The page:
Even when I was able to use various kinds of buffering and neighborhood analysis to create archaeologically plausible clusters of units with material from various periods, we then had to determine the arrangement of these clusters across the landscapes. The distance of one group of cluster from another (and the impact of the vagaries of our survey area on this kind of distribution) would appear to offer at least one indication of connectivity in our survey area and perhaps an indicator of density or intensity of human activity in the landscape. At the same time, factors such as period length and recovery rates associated with particular classes (or types) or artifacts likewise shape the visibility of periods and functions in the landscape.

Developing a template or a lens through which we define and construct assemblages for analysis is among the most challenging aspect of siteless survey and one that will likely occupy my time and energy for a quite some time to come!

Lakka Skoutara: (Almost) 20 Years at a Rural Site in Greece

This past week, David Pettegrew and I revisited the rural site of Lakka Skoutara in the southeastern Corinth. This is a settlement that developed over the course of the  first half of the 20th century with around 15 houses loosely clustered around a rural crossroad with a church dedicated to Ay. Katerini. There is also the crusher base for what must have been an olive press that likely dates to before the 20th century settlement, a number of impressive threshing floors, and series of cisterns providing water to this dry upland depression. Residents from the nearby village of Sophiko had occupied the houses in this valley periodically over the course of the 20th century usually during the harvest. There were periods when residents lived more or less full time in these houses in an effort to escape from the mid-century disruptions of World War II and the Greek Civil War. In 2001, we visited the valley and found that the houses were in various states of abandonment that ranged from total abandonment to occasional use and seasonal re-use.

The goal of our visit yesterday was to see how houses that we have documented (somewhat) regularly over the last 19 years were holding up. The initial goal of the project, when we started it, was to use these houses to think about formation processes in the Greek countryside. This visit was our first since 2009 (although we seem to recall a visit in 2012, but so far we can’t seem to find the photographic evidence for that trip). Having decade between visits meant that we had to get re-oriented to the area, but after a bit we were able to find our study houses, take some (but not nearly enough) photographs, and think about change (while) in the Greek countryside.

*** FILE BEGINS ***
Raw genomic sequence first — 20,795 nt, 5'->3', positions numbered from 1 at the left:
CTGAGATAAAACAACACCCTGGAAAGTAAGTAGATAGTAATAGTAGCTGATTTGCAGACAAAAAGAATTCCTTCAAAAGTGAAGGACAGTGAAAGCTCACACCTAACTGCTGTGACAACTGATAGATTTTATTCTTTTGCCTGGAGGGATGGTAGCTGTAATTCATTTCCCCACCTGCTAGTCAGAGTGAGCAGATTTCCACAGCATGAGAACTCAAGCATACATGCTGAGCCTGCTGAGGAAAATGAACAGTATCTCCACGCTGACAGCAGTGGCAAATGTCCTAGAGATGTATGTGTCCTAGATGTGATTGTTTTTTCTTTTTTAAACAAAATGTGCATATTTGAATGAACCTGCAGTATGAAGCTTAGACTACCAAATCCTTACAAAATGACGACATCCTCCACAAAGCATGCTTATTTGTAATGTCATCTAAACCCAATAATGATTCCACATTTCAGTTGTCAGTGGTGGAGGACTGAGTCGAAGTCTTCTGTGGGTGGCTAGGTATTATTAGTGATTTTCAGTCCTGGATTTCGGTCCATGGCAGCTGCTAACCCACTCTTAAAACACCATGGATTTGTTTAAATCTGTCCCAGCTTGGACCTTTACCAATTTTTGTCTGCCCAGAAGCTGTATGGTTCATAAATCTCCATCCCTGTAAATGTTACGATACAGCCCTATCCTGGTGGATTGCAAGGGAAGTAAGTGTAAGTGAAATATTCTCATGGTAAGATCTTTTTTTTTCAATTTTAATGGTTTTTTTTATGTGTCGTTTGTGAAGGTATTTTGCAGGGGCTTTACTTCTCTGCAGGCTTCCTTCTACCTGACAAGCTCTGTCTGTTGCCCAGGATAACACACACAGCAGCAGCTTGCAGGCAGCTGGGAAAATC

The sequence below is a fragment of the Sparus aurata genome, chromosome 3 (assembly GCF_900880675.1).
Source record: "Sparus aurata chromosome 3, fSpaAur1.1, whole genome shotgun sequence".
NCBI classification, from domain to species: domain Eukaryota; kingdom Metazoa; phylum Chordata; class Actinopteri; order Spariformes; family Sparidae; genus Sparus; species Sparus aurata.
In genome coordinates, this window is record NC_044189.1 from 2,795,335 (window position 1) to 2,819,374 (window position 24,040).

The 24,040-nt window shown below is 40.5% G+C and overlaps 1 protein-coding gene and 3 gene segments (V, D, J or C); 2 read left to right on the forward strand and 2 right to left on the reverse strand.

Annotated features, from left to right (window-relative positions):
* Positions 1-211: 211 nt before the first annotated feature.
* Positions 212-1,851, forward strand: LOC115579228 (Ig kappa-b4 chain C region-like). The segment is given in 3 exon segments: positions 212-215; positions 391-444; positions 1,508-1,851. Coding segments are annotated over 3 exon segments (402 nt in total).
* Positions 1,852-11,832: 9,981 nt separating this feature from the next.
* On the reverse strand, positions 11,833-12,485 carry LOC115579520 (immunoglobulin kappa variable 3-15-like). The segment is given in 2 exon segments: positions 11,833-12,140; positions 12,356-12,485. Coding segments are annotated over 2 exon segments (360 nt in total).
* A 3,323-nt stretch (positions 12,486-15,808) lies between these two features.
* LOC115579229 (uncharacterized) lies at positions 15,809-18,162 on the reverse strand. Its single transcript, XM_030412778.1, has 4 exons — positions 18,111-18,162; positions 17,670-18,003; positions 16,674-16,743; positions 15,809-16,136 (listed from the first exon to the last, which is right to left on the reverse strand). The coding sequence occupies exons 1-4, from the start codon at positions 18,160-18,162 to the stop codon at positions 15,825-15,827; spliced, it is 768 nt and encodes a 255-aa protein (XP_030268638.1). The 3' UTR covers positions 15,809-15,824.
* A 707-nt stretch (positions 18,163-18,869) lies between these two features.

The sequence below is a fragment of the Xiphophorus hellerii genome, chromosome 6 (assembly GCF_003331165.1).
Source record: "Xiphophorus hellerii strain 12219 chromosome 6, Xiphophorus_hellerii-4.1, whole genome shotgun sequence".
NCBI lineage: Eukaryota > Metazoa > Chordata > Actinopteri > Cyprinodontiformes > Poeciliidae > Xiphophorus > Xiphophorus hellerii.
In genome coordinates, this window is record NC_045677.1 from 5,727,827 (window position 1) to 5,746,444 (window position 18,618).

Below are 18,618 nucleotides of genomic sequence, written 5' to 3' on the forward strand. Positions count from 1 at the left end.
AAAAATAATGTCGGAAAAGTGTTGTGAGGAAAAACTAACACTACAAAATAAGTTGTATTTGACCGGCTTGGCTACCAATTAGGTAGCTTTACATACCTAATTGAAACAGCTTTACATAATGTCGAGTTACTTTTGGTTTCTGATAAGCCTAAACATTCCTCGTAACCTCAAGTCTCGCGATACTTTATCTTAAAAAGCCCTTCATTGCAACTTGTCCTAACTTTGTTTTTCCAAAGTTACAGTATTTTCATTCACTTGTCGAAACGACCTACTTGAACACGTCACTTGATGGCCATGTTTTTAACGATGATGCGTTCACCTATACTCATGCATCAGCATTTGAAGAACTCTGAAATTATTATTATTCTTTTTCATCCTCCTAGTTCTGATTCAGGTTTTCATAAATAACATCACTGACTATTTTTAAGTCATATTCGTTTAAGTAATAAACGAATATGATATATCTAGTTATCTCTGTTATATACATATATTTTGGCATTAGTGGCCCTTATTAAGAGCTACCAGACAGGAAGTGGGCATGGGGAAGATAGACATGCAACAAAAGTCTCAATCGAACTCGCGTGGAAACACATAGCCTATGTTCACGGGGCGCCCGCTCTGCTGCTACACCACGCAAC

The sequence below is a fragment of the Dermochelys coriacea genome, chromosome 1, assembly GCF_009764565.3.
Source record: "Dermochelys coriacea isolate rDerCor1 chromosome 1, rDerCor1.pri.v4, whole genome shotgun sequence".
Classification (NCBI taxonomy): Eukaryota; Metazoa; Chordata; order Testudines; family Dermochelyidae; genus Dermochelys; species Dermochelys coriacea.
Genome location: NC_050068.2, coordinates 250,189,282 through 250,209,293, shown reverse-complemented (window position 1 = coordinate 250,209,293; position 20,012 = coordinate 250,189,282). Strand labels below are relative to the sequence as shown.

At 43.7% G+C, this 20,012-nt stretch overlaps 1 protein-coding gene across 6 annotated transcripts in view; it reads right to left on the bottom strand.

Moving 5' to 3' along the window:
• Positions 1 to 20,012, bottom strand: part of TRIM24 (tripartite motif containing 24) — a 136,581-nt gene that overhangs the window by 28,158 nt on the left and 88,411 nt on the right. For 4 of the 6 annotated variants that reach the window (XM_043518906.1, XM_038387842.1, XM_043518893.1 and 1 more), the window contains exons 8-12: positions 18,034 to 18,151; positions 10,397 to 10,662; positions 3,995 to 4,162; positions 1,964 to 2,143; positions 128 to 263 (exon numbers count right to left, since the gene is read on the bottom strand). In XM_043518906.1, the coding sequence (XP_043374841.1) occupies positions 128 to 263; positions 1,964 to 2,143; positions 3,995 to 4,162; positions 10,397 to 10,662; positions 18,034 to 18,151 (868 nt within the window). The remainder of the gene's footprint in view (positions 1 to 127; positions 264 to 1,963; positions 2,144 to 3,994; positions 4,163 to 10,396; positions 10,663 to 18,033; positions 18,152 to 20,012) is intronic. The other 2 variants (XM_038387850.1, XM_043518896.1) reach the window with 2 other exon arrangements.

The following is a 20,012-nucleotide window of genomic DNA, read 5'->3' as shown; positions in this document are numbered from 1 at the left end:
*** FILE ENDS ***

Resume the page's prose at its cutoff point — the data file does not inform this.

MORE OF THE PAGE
We have three snap impressions from our day wandering this settlement:

1. Houses fall down at an irregular pace. One thing that we certainly noticed is that relatively little had changed for buildings whose walls had collapsed prior to our first visit in 2001. In some cases, the walls were more visible because of changes in vegetation. But the general character of the collapse and associated material appeared more or less unchanged with some of the same scatters of artifacts present collapsed houses being more or less stable over the past 10 years.

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The reasons for this are, of course, obvious. The largely collapsed houses are less the focus of human activity and, as a result, less susceptible to various curation strategies and various other intentional and accidental human interventions. The remains of these houses are more resistant to various natural processes as most of the vulnerable elements in the houses have already given way, collapsed, or otherwise deteriorated. The remains, for example, of a brick and tile oven look essentially the same after 10 years.  

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2. Wall plaster disappears quickly. When we first encountered House 14 in 2001, it had some of its roof intact as well as plaster on its exterior walls and on a plaster-and-lathe dividing wall that originally separated two rooms. By 2009, the roof had collapsed and exposed the walls and the plaster-and-lathe wall had fallen to the floor. In 2018, most of the plaster had melted from the exterior walls and the plaster on the lathe wall had vanished to the point where the wall was no longer visible.

BillCaraher 2018 May 302009

BillCaraher 2018 May 30 12018

3. Continuous Change. One of the less surprising aspects of Lakka Skoutara is the continuous change to the region and to its buildings. In one house, that appeared to be maintained but not in significant use, a plaster-and-lathe dividing wall was carefully removed. 

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Another house, constructed of cinderblocks in rough courses received a new balcony and a series of nicely built patios suggesting a transition from a kind of rough functionality to perhaps a more recreational purpose.

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The western part of the Lakka has seen the development of all sorts of new structures.


These include some curious examples of reuse.


Lakka Skoutara remains a dynamic landscape even in “abandonment.”

Archaeological Returns

I think most archaeologists now think of their fieldwork projects as having a shelf life. In other words, we work at a site or in a region with an eye toward answering certain questions. When those questions are answered, we might begin a related project, but we less and less frequently dive into the same river again.